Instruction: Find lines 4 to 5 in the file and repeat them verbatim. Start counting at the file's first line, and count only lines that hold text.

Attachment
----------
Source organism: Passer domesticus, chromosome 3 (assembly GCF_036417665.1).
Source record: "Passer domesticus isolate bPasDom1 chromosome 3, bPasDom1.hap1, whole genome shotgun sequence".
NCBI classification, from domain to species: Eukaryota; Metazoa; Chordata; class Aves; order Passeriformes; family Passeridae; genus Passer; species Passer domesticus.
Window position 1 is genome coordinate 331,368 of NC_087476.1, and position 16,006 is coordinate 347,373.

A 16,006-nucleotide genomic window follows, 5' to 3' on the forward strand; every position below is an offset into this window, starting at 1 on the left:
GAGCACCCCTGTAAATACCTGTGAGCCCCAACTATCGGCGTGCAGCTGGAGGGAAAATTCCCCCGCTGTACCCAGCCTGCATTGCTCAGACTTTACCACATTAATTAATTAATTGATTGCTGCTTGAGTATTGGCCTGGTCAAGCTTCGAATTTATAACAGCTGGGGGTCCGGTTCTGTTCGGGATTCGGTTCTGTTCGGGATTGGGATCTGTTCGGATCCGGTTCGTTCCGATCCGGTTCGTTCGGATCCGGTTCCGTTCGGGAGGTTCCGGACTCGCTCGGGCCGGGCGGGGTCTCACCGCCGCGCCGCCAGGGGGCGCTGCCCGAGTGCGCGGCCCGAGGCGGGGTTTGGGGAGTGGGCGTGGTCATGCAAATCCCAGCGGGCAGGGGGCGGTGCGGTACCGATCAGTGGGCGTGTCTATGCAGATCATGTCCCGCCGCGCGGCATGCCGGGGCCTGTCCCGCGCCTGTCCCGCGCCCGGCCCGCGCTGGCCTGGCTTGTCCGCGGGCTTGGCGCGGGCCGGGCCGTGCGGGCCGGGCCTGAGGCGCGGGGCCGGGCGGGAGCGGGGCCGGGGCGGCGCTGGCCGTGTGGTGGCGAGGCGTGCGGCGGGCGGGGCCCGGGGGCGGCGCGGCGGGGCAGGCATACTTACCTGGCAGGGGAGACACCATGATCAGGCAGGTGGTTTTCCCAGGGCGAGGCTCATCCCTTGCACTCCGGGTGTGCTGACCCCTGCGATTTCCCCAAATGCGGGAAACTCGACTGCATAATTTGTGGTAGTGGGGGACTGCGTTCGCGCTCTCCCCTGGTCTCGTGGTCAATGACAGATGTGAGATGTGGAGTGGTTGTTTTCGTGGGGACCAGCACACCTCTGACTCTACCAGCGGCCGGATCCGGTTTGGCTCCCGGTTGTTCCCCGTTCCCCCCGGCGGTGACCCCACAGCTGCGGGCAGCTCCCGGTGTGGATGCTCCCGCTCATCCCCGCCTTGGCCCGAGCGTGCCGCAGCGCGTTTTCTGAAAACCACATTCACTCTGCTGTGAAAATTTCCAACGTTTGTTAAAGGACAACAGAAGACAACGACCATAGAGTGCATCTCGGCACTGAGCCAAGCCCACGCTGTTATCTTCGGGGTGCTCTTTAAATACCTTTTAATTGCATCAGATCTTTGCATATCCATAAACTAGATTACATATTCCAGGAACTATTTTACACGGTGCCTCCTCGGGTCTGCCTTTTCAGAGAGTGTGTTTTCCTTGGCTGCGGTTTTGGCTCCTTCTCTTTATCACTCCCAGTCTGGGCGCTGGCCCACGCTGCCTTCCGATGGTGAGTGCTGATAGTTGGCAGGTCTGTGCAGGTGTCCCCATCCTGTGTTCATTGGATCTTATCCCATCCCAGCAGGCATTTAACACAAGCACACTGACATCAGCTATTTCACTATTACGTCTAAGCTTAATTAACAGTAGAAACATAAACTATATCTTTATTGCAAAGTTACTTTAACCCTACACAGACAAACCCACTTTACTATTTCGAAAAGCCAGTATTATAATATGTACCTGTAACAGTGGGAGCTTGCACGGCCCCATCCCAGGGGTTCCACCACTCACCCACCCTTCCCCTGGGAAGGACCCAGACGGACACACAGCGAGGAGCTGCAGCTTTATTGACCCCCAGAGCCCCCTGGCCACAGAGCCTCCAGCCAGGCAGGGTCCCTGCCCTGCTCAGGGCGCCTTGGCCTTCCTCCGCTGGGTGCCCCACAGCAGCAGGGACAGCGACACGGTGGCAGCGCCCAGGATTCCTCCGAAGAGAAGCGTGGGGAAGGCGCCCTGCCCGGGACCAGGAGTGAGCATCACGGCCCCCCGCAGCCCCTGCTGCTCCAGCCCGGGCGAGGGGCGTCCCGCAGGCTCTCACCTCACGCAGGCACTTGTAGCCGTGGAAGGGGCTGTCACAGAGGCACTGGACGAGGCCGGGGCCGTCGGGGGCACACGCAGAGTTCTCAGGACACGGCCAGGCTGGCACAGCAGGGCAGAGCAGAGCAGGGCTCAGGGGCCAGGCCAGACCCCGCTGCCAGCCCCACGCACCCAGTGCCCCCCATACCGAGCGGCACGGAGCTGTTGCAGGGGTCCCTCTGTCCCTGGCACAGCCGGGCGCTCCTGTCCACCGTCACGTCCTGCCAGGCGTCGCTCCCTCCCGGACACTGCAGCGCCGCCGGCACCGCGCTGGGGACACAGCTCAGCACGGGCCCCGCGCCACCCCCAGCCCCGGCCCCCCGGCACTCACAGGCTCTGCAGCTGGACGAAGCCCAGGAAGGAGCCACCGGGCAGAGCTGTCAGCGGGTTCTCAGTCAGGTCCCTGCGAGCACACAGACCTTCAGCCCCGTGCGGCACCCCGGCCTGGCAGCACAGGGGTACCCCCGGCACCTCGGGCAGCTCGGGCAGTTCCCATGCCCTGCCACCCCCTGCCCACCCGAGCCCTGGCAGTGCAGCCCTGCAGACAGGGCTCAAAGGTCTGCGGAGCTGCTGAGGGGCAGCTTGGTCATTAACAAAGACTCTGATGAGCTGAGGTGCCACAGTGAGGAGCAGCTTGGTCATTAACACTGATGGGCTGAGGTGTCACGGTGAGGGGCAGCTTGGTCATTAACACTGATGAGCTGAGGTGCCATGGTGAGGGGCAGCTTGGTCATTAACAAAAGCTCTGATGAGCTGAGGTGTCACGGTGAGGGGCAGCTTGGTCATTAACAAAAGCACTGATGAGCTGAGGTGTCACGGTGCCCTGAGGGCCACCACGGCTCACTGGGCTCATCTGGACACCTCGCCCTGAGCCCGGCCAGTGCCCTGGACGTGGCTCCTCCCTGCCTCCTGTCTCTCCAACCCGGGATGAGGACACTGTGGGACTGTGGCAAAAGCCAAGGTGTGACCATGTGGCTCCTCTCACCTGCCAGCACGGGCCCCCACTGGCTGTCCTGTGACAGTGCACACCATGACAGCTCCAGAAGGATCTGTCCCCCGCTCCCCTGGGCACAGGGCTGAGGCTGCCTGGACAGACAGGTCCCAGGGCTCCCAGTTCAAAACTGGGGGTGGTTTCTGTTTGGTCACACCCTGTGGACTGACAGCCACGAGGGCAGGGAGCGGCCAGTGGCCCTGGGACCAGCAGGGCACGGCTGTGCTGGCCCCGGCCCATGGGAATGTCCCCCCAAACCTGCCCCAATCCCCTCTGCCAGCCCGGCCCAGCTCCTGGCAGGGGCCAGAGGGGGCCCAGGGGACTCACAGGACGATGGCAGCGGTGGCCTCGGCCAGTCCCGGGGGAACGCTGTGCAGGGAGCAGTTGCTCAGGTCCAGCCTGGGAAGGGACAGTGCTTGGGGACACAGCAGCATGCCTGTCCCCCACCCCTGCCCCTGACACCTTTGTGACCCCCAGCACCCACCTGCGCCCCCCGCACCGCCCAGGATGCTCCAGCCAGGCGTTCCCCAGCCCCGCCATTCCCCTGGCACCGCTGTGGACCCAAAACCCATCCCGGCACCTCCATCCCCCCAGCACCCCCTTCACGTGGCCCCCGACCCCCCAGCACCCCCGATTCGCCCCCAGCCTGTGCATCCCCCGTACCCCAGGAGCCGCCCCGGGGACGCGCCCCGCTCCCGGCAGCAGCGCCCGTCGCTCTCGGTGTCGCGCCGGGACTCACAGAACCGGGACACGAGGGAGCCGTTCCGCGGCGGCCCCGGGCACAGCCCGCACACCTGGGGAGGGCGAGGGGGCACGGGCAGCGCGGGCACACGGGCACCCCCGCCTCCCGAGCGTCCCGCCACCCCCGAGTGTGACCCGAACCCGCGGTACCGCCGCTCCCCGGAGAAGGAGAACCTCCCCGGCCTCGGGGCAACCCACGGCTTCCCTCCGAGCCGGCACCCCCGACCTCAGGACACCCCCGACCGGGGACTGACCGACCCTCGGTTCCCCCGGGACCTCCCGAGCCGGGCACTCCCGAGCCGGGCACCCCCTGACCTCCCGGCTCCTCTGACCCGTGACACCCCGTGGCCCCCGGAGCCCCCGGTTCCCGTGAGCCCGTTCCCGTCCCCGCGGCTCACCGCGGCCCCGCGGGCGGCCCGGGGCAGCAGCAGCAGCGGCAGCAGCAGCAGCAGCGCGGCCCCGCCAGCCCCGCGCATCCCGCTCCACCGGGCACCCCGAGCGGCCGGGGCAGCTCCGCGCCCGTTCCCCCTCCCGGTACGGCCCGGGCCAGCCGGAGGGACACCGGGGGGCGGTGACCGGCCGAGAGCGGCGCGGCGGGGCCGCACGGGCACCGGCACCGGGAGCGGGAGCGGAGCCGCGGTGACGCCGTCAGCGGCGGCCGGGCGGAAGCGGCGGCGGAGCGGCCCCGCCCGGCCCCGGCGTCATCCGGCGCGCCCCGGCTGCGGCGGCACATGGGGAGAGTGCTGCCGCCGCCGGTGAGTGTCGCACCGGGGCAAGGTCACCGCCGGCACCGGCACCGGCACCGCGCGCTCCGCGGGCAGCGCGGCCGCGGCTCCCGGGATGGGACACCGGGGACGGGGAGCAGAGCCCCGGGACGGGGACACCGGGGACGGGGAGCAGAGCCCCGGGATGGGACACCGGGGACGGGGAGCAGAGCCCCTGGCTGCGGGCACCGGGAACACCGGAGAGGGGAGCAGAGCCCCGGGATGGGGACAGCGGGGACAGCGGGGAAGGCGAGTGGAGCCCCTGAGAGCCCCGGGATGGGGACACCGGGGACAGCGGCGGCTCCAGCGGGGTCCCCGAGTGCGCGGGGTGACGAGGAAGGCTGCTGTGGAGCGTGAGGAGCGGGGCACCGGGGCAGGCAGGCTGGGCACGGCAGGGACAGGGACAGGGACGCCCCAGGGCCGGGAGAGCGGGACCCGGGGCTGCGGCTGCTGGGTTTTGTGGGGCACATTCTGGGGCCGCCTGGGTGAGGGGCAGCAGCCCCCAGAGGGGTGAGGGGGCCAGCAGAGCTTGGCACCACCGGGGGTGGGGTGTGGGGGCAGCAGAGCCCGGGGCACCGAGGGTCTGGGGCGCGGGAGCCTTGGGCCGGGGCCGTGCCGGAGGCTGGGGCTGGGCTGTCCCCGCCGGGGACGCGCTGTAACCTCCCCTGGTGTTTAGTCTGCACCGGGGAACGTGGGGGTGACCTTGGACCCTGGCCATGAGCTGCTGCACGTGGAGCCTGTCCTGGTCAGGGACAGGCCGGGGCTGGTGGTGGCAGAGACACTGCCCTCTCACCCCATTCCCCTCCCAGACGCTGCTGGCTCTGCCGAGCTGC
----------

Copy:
Window position 1 is genome coordinate 331,368 of NC_087476.1, and position 16,006 is coordinate 347,373.

A 16,006-nucleotide genomic window follows, 5' to 3' on the forward strand; every position below is an offset into this window, starting at 1 on the left: